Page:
Matteo Lane likes to start a standup set with a little bit of opera. A trained opera singer and oil painter, Lane likes to say singing a few lines is how he came out to his father. “It was a short conversation,” he said. Another Chicago transplant, Lane is a cast member on MTV’s GirlCode and MTV2’s GuyCode, and he’s also appeared as a correspondent on Larry Wilmore’s Nightly Show. On that last program, he called the Boy Scouts “like a Lady Gaga video, but gayer” because it has men “go out into the woods to camp, swim, and cook together, all while wearing neckerchiefs unironically.”
Singing is basically never far from Lane’s mind. Just the other day, he tweeted, “Christina Aguilera teaching singing lessons is like Jackson Pollock teaching someone how to paint a still life.” We don’t know enough about singing or painting to get that, but please don’t tell him. God, We’d look like an idiot.
When was the first time you remember making someone laugh? What happened?
I was in Preschool and at the end of the year we had a play that we put on for our parents. Each kid had a puppet and had to make the sound of that animal. Most kids just said, “oink!” or “nay!” but I was holding a rooster, and wanted to make it sound real. So I did my best impression of a rooster. Everyone laughed and clapped. It wasn’t my intention to make them laugh, but when they did I was so thrilled I never forgot it.
What is the toughest part about being on the comedy scene in Brooklyn today? What is the best?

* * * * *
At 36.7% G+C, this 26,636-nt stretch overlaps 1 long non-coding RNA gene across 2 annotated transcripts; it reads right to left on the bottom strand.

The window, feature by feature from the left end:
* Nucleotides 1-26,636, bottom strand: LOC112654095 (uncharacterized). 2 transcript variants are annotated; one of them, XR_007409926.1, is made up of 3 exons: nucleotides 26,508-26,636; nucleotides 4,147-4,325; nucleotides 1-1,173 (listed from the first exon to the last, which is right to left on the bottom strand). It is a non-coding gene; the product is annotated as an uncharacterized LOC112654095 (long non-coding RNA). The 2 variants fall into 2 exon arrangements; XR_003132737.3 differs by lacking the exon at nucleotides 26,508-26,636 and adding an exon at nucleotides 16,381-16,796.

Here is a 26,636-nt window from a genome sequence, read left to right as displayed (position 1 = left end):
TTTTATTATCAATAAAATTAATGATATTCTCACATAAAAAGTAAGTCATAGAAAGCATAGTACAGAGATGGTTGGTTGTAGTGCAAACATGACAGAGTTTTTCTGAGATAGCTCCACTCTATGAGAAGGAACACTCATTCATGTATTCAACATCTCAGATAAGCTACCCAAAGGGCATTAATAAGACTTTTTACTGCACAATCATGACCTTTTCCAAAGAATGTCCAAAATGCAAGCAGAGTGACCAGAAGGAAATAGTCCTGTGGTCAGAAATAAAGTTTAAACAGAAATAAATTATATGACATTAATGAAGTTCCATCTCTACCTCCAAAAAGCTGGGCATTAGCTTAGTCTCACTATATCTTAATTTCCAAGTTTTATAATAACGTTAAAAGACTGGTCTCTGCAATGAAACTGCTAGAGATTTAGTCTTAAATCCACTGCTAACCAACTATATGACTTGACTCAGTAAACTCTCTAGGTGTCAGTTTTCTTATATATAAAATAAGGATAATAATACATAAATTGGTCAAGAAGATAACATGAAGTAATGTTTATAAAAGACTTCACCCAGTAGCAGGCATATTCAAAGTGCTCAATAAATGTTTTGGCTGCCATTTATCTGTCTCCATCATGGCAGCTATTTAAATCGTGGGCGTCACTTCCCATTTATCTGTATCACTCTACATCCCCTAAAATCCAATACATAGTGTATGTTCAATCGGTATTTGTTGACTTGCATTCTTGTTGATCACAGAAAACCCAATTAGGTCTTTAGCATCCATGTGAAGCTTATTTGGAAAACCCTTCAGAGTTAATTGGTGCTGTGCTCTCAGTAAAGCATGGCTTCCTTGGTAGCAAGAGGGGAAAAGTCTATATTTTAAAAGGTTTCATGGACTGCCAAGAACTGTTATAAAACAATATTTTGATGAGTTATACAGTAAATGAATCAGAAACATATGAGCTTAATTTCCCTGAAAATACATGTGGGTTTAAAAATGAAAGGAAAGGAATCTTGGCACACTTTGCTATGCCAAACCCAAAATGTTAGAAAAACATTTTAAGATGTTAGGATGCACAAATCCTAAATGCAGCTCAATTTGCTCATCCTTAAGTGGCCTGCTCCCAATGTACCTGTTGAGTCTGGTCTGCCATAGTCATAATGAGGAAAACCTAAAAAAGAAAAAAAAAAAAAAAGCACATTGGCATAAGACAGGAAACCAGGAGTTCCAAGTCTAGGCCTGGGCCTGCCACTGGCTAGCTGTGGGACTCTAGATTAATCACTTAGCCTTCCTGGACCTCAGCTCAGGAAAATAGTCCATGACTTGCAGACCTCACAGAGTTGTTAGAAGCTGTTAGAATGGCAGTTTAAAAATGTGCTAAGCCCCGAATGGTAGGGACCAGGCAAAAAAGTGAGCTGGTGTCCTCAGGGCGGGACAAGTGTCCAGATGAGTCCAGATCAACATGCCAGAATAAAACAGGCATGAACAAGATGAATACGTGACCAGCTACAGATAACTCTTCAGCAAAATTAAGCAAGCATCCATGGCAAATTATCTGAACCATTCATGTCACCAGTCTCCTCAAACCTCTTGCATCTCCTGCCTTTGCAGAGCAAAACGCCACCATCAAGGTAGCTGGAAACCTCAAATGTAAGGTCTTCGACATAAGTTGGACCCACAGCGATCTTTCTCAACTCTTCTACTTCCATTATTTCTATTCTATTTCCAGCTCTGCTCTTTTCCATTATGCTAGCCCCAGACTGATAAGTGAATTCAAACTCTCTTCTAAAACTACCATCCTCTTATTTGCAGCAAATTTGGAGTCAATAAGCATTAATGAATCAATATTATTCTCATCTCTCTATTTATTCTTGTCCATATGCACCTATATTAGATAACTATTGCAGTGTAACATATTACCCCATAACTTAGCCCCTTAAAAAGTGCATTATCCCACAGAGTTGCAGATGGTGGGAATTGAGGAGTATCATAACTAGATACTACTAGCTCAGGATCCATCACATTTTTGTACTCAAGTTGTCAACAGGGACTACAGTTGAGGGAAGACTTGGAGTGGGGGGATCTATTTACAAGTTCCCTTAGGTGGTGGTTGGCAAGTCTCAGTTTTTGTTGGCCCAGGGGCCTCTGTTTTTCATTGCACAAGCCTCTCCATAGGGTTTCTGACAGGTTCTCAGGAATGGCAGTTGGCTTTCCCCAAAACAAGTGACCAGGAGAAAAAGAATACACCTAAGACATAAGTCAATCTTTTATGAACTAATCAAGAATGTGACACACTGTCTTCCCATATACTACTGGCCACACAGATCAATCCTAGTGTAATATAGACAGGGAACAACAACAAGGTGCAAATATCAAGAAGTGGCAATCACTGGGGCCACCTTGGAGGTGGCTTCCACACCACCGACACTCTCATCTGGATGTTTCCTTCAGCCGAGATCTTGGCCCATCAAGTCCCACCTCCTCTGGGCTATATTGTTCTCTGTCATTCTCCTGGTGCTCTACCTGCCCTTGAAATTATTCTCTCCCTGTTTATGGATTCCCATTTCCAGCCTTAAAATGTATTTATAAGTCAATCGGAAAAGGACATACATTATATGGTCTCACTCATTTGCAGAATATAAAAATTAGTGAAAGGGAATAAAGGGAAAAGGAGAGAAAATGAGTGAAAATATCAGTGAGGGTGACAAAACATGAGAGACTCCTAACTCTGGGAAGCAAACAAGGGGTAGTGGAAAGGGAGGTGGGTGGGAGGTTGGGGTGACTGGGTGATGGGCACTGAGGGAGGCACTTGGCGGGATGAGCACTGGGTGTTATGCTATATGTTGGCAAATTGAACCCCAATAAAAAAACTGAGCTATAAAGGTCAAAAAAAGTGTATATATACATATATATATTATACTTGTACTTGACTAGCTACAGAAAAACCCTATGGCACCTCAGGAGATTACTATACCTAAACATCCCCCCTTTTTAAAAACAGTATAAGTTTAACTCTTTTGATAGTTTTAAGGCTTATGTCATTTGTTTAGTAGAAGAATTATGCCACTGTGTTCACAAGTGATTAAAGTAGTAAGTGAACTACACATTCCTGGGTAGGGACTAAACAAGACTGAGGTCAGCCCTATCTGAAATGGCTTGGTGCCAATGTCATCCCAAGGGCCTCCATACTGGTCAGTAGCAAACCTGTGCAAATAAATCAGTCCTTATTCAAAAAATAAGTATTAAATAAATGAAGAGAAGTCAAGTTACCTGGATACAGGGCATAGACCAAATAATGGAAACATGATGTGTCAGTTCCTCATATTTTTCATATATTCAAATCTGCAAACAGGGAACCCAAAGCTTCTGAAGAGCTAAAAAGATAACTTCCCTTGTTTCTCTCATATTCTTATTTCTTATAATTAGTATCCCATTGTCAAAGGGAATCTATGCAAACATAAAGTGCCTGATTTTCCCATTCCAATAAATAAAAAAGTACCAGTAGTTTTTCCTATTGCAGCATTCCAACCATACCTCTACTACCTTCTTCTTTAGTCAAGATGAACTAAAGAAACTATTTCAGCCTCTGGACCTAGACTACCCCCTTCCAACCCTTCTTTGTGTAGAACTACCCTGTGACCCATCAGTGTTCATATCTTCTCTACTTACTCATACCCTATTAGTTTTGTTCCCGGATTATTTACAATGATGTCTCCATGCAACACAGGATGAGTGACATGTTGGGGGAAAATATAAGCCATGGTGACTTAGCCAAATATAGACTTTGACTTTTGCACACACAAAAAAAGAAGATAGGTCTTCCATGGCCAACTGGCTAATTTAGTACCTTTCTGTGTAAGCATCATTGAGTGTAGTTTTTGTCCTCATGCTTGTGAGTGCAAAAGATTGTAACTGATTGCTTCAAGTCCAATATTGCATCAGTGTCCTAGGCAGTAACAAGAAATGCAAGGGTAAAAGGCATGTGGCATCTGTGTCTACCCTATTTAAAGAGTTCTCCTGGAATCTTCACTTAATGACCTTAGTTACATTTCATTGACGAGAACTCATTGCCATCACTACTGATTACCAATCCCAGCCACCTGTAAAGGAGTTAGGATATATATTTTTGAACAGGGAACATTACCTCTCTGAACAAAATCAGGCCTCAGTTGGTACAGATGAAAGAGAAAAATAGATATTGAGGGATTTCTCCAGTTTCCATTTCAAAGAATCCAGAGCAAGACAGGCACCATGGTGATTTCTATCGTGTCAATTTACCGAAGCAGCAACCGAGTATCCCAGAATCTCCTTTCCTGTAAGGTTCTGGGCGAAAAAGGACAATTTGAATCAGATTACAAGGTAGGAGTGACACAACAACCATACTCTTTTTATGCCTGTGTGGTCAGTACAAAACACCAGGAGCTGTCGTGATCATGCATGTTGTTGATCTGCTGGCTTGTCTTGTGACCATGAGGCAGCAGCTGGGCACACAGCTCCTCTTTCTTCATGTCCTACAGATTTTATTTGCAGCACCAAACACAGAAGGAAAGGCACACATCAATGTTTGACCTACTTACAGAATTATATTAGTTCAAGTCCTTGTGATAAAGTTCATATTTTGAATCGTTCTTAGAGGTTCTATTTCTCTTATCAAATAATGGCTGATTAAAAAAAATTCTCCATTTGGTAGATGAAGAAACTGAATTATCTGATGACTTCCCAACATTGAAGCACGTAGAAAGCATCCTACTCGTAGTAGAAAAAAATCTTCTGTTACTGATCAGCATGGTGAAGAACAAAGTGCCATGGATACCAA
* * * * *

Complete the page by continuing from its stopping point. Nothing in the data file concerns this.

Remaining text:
The hardest part is the grind. Just trying to get your voice out there, and work as hard as you can to have good/well written jokes. The comics in Brooklyn are so good, diverse and unique that you want to be able to stand out amongst them. I think the best part is that Brooklyn shows tend to open up a space for comedians who think outside the box. Not everyone is a punch line joke writer. People like Julio Torres or Jo Firestone are very inspirational to watch because they really don’t care what others think of them. Their comedy is very pure, and honest and that inspires me to be more honest in my material.
Who do you find funny?
Patrick Powers from a podcast, ‘PNSexplosion’. I think he’s the funniest person on the face of the planet. Also my cousin Brian McIntyre. These are the people in my life who are not comedians in a traditional way. But their timing and wit are so clever and quick that I am constantly in awe of their comedic abilities. I do think it takes a certain person to be funny on stage and be in front of lots of people, which sucks because I wish they were both stand up comics.
What was the last time you laughed so hard you cried?
I was on the road with Liza Treyger, and we were watching, ‘Undercover Boss’. A show that takes the CEO of a company, and disguises them to look like their homely employees and find out how their businesses are being run. In this episode, there was a girl that worked at a Fitness Center named Jacqueline. She was such a witch that Liza and I were dumb founded that someone who KNEW they were being filmed for television would behave this way. We became instant fans of her, and while we were watching it we were red in the face of laughter. I normally laugh this hard whenever I’m with Liza, she’s become one of my closest friends.
What are your goals for your comedy career?
Be as funny and as honest as possible with my humor. Don’t go for easy jokes, don’t pander and don’t listen to comics opinions on why my set is “too gay”. The most important thing is to be true to yourself and care about your jokes more than anything. Keep things fresh, be excited about new jokes, and don’t get comfortable. Managers, agents and credits don’t mean anything if you dont have the material to back it up. Be proud of your jokes, and remember why you got into comedy: to make people laugh. My goals are to remember these things everyday.
What is your favorite knock-knock (or otherwise goofy) joke?
Why is 6 afraid of 7? Cuz 7 EIGHT 9!
So stupid but I remember loving that when I was a kid.
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Photo by Nicolas Maloof.